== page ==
[Haskell-cafe] Re: Best idiom for avoiding Defaulting warnings with
ghc -Wall -Werror ??
apfelmus at quantentunnel.de
Sun Jun 24 04:19:31 EDT 2007
Dave Bayer wrote:
> I've enjoyed the recent typing discussions here. On one hand, there's
> little difference between using dynamic typing, and writing incomplete
> patterns in a strongly typed language. On the other hand, how is an
> incomplete pattern any different from code that potentially divides by
> zero? One quickly gets into decidability issues, dependent types,
> Turing-complete type systems.
True enough, in a sense, a dynamically typed language is like a
statically typed language with only one type (probably several by
distinguishing function types) and many incomplete pattern matches. So,
you can embed a dynamically typed language into a strongly typed
language without loosing static type checking. However, the other way
round is impossible: virtually void of static type checking, the dynamic
language is incapable of embedding a strongly typed language without
loosing type safety. Thus, you still gain something with strong typing
even with incomplete pattern matches. In fact, the programmer has the
power to arrange things such that he gains extremely much.
What about throwing out incomplete patterns completely? Well, this is a
very mixed blessing. There are incomplete patterns and non-terminating
programs, both commonly denoted with _|_. As long as you allow
non-termination, you can't get rid of incomplete patterns. But enforcing
termination everywhere can be very limiting:
1) The programmer has to detail in some form the proof that his program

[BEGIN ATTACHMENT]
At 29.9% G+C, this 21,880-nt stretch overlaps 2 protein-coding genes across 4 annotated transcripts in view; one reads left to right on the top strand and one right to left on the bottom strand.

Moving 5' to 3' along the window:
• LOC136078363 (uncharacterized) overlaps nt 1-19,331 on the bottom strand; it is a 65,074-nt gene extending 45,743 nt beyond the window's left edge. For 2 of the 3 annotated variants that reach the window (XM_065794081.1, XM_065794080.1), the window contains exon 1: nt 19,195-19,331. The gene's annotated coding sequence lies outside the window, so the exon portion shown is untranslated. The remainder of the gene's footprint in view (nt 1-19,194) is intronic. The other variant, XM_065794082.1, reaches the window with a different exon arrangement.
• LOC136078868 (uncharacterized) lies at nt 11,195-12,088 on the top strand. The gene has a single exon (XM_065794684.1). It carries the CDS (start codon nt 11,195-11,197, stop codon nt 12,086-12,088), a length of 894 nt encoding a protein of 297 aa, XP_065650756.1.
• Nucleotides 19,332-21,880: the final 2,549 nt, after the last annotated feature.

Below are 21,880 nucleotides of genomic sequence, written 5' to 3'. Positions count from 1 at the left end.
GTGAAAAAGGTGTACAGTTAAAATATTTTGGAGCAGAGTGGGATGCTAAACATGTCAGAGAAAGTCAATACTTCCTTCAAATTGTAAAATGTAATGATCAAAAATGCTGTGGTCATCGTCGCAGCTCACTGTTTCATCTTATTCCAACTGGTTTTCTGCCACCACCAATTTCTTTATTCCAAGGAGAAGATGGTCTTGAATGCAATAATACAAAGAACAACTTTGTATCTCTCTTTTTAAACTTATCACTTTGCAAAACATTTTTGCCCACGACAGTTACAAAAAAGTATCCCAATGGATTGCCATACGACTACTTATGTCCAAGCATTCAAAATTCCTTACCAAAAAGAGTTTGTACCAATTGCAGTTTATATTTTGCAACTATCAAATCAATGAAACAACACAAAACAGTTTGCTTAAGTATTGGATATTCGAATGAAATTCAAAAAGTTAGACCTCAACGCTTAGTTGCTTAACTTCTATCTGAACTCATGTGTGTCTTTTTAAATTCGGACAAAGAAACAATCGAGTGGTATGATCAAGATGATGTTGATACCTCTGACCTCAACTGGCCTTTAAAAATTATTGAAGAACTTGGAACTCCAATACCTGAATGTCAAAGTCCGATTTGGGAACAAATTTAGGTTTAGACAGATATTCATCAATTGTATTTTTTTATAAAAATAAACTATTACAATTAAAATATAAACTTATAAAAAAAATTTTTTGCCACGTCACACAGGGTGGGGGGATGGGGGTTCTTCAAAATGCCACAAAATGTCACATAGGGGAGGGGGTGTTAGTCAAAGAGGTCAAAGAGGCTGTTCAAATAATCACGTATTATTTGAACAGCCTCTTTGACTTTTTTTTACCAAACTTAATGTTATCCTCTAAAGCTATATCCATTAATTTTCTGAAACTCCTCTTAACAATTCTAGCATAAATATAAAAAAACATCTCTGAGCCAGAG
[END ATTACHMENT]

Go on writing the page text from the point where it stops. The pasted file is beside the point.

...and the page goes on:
terminates. Arguably, he ought to do so anyway but he doesn't need to
write his proof in a way that can be checked by a dumb computer. Take
minimum = head . sort
Here, the theorem that this program proves is obvious from the proof
itself. But to make it checkable by a machine, I'm sure that further
type annotations are needed that don't add additional insight anymore.
2) There are programs that terminate but cannot be stated in a given
always-terminating language. Most likely, an interpreter for this
language is one of those programs.
Getting rid of incomplete patterns means to rule out terms that do not
fulfill a given invariant. Dependent types are a good way too that, but
again, you have issue 1). The proofs will only be tractable if it's
possible to concentrate on the interesting invariants and drop the
others. In the end, strongly normalizing languages and dependent types
are an active research area for exactly these problems.
In the end, I think that strong types is only one thing that makes
Haskell programs work after compilation. The other ones are higher-order
functions and *purity*. No type system can achieve what purity offers.
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